In vivo genome editing via CRISPR/Cas9 mediated homology-independent targeted integration

Keiichiro Suzuki, Yuji Tsunekawa, Reyna Hernández-Benítez, Jun Wu, Jie Zhu, Euiseok J. Kim, Fumiyuki Hatanaka, Mako Yamamoto, Toshikazu Araoka, Zhe Li, Masakazu Kurita, Tomoaki Hishida, Mo Li, Emi Aizawa, Shicheng Guo, Song Chen, April Goebl, Rupa Devi Soligalla, Jing Qu, Tingshuai JiangXin Fu, Maryam Jafari, Concepcion Rodriguez Esteban, W. Travis Berggren, Jeronimo Lajara, Estrella Nuñez-Delicado, Pedro Guillen, Josep M. Campistol, Fumio Matsuzaki, Guang-Hui Liu, Pierre J. Magistretti, Kun Zhang, Edward M. Callaway, Kang Zhang, Juan Carlos Izpisua Belmonte

Research output: Contribution to journalArticlepeer-review

740 Scopus citations


Targeted genome editing via engineered nucleases is an exciting area of biomedical research and holds potential for clinical applications. Despite rapid advances in the field, in vivo targeted transgene integration is still infeasible because current tools are inefficient1, especially for non-dividing cells, which compose most adult tissues. This poses a barrier for uncovering fundamental biological principles and developing treatments for a broad range of genetic disorders2. Based on clustered regularly interspaced short palindromic repeat/Cas9 (CRISPR/Cas9)3, 4 technology, here we devise a homology-independent targeted integration (HITI) strategy, which allows for robust DNA knock-in in both dividing and non-dividing cells in vitro and, more importantly, in vivo (for example, in neurons of postnatal mammals). As a proof of concept of its therapeutic potential, we demonstrate the efficacy of HITI in improving visual function using a rat model of the retinal degeneration condition retinitis pigmentosa. The HITI method presented here establishes new avenues for basic research and targeted gene therapies.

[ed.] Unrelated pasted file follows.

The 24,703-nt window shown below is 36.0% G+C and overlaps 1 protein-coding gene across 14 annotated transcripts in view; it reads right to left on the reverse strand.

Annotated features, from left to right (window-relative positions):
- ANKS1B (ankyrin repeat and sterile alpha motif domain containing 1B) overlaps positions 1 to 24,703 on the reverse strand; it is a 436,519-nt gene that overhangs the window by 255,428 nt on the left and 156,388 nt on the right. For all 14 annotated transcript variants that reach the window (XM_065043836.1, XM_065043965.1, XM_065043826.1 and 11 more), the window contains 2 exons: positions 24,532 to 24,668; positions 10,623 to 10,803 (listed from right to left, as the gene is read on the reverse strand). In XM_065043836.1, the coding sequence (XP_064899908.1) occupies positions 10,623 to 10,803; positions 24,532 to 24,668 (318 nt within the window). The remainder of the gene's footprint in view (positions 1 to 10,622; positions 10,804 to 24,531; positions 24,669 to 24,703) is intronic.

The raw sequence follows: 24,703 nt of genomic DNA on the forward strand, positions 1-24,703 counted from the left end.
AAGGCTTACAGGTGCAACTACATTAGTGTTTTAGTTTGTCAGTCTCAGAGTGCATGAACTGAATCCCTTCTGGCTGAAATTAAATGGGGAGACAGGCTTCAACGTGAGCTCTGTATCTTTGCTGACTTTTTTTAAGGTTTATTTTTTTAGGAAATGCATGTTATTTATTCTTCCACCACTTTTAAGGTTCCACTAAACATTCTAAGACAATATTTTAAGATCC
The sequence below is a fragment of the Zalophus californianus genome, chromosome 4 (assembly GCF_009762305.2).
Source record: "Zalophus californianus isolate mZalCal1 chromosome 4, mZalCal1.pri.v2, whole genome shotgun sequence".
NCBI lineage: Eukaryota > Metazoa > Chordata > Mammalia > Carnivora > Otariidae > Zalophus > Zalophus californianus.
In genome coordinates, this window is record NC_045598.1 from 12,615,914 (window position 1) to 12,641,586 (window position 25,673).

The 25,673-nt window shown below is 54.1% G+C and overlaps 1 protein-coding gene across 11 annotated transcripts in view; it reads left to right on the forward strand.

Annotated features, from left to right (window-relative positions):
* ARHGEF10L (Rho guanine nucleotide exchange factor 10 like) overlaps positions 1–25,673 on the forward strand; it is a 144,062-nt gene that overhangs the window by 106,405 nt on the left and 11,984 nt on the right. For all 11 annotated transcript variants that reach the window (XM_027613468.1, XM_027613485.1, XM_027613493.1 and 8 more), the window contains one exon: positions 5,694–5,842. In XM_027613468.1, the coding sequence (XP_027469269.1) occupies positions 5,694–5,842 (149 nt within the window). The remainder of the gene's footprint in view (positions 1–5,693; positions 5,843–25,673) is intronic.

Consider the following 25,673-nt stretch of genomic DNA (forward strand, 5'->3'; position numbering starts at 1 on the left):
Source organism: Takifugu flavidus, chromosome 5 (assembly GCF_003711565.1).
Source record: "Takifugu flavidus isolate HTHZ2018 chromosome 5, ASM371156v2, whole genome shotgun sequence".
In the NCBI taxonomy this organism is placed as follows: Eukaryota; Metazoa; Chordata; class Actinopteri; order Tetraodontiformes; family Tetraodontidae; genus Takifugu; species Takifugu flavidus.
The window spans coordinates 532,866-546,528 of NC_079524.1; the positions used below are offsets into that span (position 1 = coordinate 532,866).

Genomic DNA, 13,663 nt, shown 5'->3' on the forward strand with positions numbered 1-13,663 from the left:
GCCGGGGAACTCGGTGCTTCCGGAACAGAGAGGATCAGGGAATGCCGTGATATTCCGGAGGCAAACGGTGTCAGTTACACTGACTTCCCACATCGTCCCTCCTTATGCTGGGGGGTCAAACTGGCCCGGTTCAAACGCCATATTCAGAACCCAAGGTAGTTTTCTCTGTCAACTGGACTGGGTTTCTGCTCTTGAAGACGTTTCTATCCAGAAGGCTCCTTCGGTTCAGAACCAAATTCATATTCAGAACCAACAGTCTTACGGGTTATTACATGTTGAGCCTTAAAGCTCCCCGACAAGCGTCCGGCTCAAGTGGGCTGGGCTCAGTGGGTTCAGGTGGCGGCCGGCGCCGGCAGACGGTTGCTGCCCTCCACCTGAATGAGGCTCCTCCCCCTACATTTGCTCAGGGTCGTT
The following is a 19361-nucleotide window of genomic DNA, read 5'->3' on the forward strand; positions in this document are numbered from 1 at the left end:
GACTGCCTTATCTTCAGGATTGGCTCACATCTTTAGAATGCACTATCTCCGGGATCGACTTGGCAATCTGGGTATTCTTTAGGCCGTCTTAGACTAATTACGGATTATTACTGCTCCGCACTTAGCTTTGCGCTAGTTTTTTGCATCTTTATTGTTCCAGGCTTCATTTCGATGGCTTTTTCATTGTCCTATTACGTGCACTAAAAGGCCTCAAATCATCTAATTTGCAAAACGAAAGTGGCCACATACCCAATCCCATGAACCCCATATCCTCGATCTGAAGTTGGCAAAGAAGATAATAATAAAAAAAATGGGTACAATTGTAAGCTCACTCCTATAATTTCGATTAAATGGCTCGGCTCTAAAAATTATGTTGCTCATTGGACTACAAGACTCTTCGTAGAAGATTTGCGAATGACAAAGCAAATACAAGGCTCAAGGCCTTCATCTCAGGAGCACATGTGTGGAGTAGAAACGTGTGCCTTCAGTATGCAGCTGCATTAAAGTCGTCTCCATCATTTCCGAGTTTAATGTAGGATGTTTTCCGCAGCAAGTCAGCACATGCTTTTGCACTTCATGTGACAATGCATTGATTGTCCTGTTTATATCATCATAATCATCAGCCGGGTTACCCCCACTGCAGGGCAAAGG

Original languageEnglish (US)
Pages (from-to)144-149
Number of pages6
Issue number7631
StatePublished - Nov 16 2016


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